“If you support separation of church and state, science, reason, the environment, social justice – congratulations, you’re a Humanist!” Those were the words on a slick brochure I received in the mail earlier this month. So, what about it?
What Is a Humanist?
The small brochure addressed to me by name was from the American Humanist Association (AHA). I was impressed from the beginning with the backside of the 5.5 x 8.5-inch mailer with the words cited above—and pictures of protest signs, such as the ones that said “Humanists for Racial Justice” and “LGBTQ Rights are Human Rights.”
Among other things, the AHA explains that humanism is “a progressive philosophy of life that . . . affirms our ability to . . . aspire to the greater good of humanity.” Thus, humanists “affirm the dignity of every human being.”
Moreover, “Humanism is a philosophy of service for the greater good of humanity.”
But along with these positive statements, which I affirm, are questionable ones about being able to reach those ideals “without theism or other supernatural beliefs.” Humanity, the AHA believes has “within itself all that is needed to improve the conditions of life.”
The AHA’s main slogan is that it is possible to be, and by implication that humanists are, “good without God.”
Like so many groups, and individuals, I believe that the AHA is partially right and partially wrong. They are right in their emphasis on humanism but wrong on their insistence that humanism must be secular.
Secular Humanism and Christian Humanism
In their mailer, the AHA declares, “We are committed to building an inclusive America grounded in an embrace of reason, compassion, and egalitarianism rather than religious dogma.” But that is a false dichotomy.
We don’t have to choose between “reason, compassion, and egalitarianism” and “religious dogma.” Many of us who are Jesus-followers also gladly affirm the three ideals mentioned—and also reject much religious dogma in Christendom.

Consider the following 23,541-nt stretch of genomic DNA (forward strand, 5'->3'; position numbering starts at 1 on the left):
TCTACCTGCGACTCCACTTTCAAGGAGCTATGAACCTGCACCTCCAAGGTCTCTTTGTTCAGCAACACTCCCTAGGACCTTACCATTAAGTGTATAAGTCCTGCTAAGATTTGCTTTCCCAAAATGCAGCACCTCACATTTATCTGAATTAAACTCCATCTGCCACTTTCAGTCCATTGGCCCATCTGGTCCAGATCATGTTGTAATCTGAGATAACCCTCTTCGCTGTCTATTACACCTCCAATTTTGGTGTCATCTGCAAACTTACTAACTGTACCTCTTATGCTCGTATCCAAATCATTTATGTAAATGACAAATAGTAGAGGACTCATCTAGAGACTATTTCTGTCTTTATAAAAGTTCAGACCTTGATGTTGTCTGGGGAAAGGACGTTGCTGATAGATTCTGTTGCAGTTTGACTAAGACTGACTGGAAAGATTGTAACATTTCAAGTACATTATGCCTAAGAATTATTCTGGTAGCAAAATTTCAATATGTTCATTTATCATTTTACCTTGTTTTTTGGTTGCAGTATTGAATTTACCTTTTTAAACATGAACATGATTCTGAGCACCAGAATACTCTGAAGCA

Admittedly, I am on the side of secular humanism rather than on the side of what might be termed “Christian inhumanism.” Among other things, Christian inhumanism refers to such things as
* use of force of any kind, but especially military force, to “convert” people to Christianity; this refers to all forms of “Christian” colonialism and imperialism, past and present.
* complicity with the use of slaves and/or the subjugation of people on the basis of “race,” such as is done even in the present by the “Christianity-linked” KKK and other white supremacy groups.
* support of patriarchal systems that disadvantage women, restrictive systems that denigrate LGBTQ people, and economic systems that dehumanize workers.But Christian humanism is also possible, so I have no hesitation in saying,
Sure, I’m a Humanist.
I have no hesitancy in stating that I wholeheartedly support separation of church and state, science, reason, the environment, and social justice. So, by AHA’s definition, I am a Humanist.
As I wrote in the fourth chapter of my book Fed Up with Fundamentalism, years ago in front of the Supreme Court Building I had a pleasant talk with Tony Hileman, who was then the Executive Director of the AHA. I sensed more rapport with him than with the conservative Christians gathered there.
However, unlike the AHA and the people they are apparently appealing to, I am a Humanist, by their definition, largely because of my Christian faith, not in spite of it.
If they can be “good without God,” more power to them. Most of us, though, are most likely to be better with God—and I don’t mean primarily better than other people; rather I mean being better than we would be or could be without faith in God.